Cuisine as community: How food practices influence how we relate to one another

When it comes to food rituals, modern man has not changed very much from his caveman ancestors when it comes to eating in groups. After chasing down their protein choice of the day, he relaxed around a fire and shared his spoils with family and friends.

Our caveman might have gotten a little testy, though, if someone else took too big a piece of meat off of the communal fire spit. Protests may have erupted, clubs grabbed for power, and a pecking order for food consumption quickly established.

Well, perhaps we have not evolved as much one might think. Is there anyone who has not seen people push and shove their way toward a buffet as though it was their last meal?

In our modern world, where food is plentiful, there is no need for a pecking order, but passing food around the table family style can produce noisy results. Positive or negative comments on specific dishes may be given to the cook who may refute or accept the critique. If the recipients are enjoying the meal, conversation is encouraged as their pleasure level rises in satisfaction.

Perhaps the most significant change in American food rituals is that our families often do not eat together at all. This trend has been viewed by many as having a very negative impact on the American family unit. When do they really get a chance to talk, or share the events of their day, face-to-face?

When families do manage to get together for a meal, and if children are in the group, the ritual becomes one of encouragement as “I don’t like that” becomes a repetitive mantra. Mom tries to remember what “Dr. Phil” said about encouraging kids to try new food, or eat any food for that matter, that is not white, fried or sweet.

Dad may remember that kids use food drama as a form of control in their limited world where they control very little. He may be losing patience as the tone of his voice escalates to LOUD and resulting tears drip into the peas. If this same family had been eating buffet style, the kids would have picked what they wanted to eat and this food ritual controversy may have had a happier ending.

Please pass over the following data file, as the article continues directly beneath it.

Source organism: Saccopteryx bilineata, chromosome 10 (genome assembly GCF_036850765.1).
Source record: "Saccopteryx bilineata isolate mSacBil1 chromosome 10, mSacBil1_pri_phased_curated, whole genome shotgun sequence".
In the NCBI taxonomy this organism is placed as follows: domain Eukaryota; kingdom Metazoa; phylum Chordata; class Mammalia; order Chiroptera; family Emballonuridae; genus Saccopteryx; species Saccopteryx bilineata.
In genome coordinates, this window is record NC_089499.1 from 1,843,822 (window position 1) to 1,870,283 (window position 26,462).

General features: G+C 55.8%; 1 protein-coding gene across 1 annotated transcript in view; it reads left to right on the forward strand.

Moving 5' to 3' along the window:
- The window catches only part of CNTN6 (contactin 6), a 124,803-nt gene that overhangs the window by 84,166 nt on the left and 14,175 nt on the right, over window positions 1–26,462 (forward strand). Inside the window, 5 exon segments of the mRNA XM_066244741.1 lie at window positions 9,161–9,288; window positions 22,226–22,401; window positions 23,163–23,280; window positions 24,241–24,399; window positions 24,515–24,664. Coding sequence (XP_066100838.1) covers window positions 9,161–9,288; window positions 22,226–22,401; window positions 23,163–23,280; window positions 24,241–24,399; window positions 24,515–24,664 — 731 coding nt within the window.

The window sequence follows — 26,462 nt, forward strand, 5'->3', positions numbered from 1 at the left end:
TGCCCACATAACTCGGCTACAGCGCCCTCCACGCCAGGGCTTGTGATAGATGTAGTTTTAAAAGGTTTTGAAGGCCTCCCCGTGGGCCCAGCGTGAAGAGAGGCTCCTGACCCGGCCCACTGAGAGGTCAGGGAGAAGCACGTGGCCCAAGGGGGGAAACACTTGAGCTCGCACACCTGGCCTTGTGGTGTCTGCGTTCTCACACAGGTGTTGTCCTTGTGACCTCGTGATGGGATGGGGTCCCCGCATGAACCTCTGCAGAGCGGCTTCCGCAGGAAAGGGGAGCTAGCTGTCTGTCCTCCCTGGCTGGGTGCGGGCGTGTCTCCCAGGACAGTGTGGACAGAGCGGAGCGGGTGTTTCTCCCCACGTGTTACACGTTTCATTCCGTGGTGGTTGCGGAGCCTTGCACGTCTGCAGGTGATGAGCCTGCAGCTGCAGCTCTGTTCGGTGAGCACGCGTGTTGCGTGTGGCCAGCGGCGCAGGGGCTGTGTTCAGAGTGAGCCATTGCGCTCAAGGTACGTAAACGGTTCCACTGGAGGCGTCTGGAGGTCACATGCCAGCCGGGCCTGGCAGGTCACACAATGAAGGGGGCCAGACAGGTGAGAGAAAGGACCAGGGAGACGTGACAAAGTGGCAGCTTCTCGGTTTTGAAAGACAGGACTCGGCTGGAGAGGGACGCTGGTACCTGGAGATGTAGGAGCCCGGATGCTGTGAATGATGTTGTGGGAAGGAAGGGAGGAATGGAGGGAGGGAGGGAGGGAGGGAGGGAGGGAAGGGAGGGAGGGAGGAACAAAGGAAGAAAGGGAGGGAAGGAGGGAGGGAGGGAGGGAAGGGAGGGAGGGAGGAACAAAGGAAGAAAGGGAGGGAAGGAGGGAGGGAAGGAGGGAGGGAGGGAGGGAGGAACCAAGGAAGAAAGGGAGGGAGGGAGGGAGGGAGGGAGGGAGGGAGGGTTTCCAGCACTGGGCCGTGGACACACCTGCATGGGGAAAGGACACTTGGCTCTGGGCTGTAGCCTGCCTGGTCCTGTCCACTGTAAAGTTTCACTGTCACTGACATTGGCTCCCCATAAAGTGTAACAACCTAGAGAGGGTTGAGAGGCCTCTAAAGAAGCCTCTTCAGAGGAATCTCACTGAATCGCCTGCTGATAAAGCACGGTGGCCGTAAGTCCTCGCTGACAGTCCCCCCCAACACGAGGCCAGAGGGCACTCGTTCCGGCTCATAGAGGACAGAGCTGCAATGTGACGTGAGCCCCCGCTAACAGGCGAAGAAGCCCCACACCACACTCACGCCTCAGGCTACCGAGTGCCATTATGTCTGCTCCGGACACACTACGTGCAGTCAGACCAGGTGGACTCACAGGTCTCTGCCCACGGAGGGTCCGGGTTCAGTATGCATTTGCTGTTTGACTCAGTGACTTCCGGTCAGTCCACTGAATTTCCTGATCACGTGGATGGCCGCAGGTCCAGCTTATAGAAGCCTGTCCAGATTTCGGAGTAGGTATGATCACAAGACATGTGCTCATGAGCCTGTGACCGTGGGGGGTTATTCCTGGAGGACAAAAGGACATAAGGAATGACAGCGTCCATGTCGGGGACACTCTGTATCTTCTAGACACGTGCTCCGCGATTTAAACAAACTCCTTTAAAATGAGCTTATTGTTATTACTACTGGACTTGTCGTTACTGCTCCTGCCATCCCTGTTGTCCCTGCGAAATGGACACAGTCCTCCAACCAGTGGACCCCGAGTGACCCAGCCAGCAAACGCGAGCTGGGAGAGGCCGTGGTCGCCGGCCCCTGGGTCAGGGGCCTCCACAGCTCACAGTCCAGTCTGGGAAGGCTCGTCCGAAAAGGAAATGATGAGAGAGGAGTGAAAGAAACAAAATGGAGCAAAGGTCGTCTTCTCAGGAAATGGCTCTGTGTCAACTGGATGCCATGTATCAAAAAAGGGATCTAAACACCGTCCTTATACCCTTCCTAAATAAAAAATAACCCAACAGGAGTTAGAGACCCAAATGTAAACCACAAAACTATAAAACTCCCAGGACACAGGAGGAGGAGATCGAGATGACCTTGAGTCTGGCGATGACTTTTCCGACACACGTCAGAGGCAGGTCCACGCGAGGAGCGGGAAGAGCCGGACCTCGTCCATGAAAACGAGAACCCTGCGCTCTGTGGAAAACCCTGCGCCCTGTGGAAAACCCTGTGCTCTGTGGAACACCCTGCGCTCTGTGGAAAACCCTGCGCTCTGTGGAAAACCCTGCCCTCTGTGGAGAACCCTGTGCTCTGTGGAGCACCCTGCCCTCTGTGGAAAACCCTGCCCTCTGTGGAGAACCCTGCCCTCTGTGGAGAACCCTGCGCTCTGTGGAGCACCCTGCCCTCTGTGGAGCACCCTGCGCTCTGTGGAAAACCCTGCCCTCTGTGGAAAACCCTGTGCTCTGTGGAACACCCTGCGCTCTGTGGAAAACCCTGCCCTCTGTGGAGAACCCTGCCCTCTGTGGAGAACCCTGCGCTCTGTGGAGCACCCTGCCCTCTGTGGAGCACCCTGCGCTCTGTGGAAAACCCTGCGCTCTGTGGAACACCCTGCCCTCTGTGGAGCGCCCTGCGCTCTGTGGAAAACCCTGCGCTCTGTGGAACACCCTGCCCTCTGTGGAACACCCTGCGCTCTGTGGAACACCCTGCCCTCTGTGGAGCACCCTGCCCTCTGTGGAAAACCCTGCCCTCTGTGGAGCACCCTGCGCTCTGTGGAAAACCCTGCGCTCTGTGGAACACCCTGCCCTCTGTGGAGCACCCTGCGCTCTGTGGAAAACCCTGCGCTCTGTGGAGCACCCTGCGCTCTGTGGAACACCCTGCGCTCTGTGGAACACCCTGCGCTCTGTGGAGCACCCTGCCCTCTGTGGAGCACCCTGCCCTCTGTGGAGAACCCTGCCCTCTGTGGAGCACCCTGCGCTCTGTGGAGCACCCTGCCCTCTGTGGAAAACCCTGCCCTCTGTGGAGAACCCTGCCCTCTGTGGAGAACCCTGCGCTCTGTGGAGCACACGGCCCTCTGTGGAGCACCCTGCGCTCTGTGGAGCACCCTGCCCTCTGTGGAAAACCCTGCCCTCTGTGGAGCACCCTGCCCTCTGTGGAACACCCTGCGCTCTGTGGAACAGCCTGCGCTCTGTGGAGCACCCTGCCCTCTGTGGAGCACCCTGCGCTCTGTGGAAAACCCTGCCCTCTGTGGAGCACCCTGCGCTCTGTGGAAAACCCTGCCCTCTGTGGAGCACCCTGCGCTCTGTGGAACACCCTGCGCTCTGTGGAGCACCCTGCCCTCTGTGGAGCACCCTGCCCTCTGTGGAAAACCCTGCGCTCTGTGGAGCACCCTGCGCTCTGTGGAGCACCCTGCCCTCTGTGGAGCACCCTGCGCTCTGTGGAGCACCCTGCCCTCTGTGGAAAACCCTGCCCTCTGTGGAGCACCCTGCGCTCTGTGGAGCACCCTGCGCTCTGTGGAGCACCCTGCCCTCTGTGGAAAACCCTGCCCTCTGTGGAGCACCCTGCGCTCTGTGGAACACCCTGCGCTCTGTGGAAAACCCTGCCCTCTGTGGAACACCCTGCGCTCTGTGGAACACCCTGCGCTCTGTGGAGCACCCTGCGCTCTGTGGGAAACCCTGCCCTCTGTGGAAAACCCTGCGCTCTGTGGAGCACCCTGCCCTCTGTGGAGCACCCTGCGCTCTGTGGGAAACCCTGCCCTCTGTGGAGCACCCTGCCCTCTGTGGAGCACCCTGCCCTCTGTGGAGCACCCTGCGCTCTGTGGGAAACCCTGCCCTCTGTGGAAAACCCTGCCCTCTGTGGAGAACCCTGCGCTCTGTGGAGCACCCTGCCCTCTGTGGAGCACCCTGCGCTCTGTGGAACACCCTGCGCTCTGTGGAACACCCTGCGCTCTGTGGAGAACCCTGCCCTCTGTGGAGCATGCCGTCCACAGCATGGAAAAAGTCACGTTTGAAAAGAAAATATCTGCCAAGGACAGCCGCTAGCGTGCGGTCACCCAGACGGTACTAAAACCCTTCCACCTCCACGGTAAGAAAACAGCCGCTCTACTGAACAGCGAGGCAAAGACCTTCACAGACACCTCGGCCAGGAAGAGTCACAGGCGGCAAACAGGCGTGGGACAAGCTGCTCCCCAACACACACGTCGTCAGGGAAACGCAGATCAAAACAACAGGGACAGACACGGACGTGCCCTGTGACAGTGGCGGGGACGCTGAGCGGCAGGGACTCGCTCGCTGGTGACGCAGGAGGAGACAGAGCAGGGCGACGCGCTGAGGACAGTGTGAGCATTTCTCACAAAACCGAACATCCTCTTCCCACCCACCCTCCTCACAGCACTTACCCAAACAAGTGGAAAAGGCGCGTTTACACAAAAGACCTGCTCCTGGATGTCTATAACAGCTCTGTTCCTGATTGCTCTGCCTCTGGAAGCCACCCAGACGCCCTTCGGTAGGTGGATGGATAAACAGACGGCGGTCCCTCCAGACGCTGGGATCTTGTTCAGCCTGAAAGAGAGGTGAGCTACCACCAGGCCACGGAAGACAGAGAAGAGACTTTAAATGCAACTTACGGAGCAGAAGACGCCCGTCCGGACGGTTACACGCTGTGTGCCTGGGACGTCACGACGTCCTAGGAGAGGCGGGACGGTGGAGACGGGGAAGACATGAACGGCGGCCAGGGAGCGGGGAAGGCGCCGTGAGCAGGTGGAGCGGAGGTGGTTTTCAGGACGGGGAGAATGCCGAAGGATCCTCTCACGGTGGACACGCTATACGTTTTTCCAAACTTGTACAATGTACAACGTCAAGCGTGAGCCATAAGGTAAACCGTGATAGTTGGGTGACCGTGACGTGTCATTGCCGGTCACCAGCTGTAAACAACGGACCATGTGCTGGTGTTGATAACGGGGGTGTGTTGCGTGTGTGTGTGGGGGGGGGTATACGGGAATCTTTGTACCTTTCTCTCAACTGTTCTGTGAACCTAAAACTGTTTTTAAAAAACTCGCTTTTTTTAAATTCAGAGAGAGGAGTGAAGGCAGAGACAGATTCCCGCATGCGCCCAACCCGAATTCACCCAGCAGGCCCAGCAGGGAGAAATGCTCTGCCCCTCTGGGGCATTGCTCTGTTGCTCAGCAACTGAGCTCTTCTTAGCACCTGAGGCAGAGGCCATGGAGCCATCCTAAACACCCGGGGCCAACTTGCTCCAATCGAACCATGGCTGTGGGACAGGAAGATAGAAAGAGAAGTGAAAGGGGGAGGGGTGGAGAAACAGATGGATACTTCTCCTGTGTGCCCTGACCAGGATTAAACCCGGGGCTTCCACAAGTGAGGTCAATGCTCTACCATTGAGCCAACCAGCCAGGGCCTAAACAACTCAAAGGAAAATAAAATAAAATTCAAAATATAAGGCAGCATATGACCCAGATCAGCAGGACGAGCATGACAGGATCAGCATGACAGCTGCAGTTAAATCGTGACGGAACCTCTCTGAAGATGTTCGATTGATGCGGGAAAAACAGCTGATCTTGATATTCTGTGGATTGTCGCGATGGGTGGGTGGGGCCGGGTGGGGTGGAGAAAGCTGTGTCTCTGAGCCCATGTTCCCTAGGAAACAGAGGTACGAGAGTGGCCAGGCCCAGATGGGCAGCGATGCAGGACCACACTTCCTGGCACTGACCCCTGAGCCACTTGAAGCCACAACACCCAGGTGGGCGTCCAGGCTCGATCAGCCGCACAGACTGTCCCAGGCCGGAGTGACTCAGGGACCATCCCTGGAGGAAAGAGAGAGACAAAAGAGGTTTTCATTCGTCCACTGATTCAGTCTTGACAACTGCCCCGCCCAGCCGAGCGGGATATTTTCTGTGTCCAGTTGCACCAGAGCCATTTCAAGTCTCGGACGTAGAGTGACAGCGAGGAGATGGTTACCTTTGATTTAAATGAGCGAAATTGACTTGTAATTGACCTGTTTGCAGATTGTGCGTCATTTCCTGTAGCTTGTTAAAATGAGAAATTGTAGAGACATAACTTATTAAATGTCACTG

Mothers, in many cultures, use food to bond with their family, especially if they do not work outside the home. For these women food has come to represent love. The more of her food her loved ones eat, the more SHE feels loved. Italian mothers are well known for pushing food on family and friends with such passion that to refuse could be viewed as a personal insult. Other women use food to enhance their self esteem, and in some cases, to control their children.

Different cultures and religions use food rituals to keep followers bonded. In Christianity, Jesus used the ritual of transubstantiation (changing) of bread and wine into the body and blood that has become the sacred ritual of communion. Christ used two very basic food items in his lesson knowing that the ritual had instant meaning and would deeply bond his followers.

While the food ritual may be different in Judaism, Islam, Hinduism or Buddhism, the end result is the same. People sharing a belief also want to share food together in a symbolic way to enhance their spiritual experience.

Good food and the community of food preparation that elevates a social dining experience will always play an important role in how people relate to each other. In families, in business, and in social settings, food rituals inspire and continue to bond us together.